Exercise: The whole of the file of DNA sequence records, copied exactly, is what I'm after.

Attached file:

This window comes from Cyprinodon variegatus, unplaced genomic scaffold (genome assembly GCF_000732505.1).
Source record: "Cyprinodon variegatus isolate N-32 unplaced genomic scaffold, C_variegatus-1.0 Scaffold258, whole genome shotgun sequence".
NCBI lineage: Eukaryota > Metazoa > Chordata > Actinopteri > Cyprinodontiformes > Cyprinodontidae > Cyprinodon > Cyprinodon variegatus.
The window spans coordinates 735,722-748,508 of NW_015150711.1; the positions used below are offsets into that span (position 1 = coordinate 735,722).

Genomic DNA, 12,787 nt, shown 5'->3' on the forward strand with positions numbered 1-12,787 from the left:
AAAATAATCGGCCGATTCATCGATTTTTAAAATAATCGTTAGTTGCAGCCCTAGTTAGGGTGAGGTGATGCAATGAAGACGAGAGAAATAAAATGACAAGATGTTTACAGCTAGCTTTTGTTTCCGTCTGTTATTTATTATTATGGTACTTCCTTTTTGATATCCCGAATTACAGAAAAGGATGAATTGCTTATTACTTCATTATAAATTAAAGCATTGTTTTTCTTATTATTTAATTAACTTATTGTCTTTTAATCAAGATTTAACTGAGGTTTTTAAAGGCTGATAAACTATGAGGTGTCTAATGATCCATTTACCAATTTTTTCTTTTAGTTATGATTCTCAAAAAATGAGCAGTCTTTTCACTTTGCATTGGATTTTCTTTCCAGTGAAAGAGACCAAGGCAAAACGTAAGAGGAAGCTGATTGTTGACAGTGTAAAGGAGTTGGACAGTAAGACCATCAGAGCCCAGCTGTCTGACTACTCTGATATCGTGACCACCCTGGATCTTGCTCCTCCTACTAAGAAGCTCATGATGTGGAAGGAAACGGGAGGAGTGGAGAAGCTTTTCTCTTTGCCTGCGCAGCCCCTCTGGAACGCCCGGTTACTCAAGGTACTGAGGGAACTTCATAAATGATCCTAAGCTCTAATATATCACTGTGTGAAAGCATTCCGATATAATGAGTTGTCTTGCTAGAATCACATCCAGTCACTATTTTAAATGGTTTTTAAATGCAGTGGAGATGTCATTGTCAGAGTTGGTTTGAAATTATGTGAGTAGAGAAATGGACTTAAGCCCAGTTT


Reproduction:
This window comes from Cyprinodon variegatus, unplaced genomic scaffold (genome assembly GCF_000732505.1).
Source record: "Cyprinodon variegatus isolate N-32 unplaced genomic scaffold, C_variegatus-1.0 Scaffold258, whole genome shotgun sequence".
NCBI lineage: Eukaryota > Metazoa > Chordata > Actinopteri > Cyprinodontiformes > Cyprinodontidae > Cyprinodon > Cyprinodon variegatus.
The window spans coordinates 735,722-748,508 of NW_015150711.1; the positions used below are offsets into that span (position 1 = coordinate 735,722).

Genomic DNA, 12,787 nt, shown 5'->3' on the forward strand with positions numbered 1-12,787 from the left:
AAAATAATCGGCCGATTCATCGATTTTTAAAATAATCGTTAGTTGCAGCCCTAGTTAGGGTGAGGTGATGCAATGAAGACGAGAGAAATAAAATGACAAGATGTTTACAGCTAGCTTTTGTTTCCGTCTGTTATTTATTATTATGGTACTTCCTTTTTGATATCCCGAATTACAGAAAAGGATGAATTGCTTATTACTTCATTATAAATTAAAGCATTGTTTTTCTTATTATTTAATTAACTTATTGTCTTTTAATCAAGATTTAACTGAGGTTTTTAAAGGCTGATAAACTATGAGGTGTCTAATGATCCATTTACCAATTTTTTCTTTTAGTTATGATTCTCAAAAAATGAGCAGTCTTTTCACTTTGCATTGGATTTTCTTTCCAGTGAAAGAGACCAAGGCAAAACGTAAGAGGAAGCTGATTGTTGACAGTGTAAAGGAGTTGGACAGTAAGACCATCAGAGCCCAGCTGTCTGACTACTCTGATATCGTGACCACCCTGGATCTTGCTCCTCCTACTAAGAAGCTCATGATGTGGAAGGAAACGGGAGGAGTGGAGAAGCTTTTCTCTTTGCCTGCGCAGCCCCTCTGGAACGCCCGGTTACTCAAGGTACTGAGGGAACTTCATAAATGATCCTAAGCTCTAATATATCACTGTGTGAAAGCATTCCGATATAATGAGTTGTCTTGCTAGAATCACATCCAGTCACTATTTTAAATGGTTTTTAAATGCAGTGGAGATGTCATTGTCAGAGTTGGTTTGAAATTATGTGAGTAGAGAAATGGACTTAAGCCCAGTTT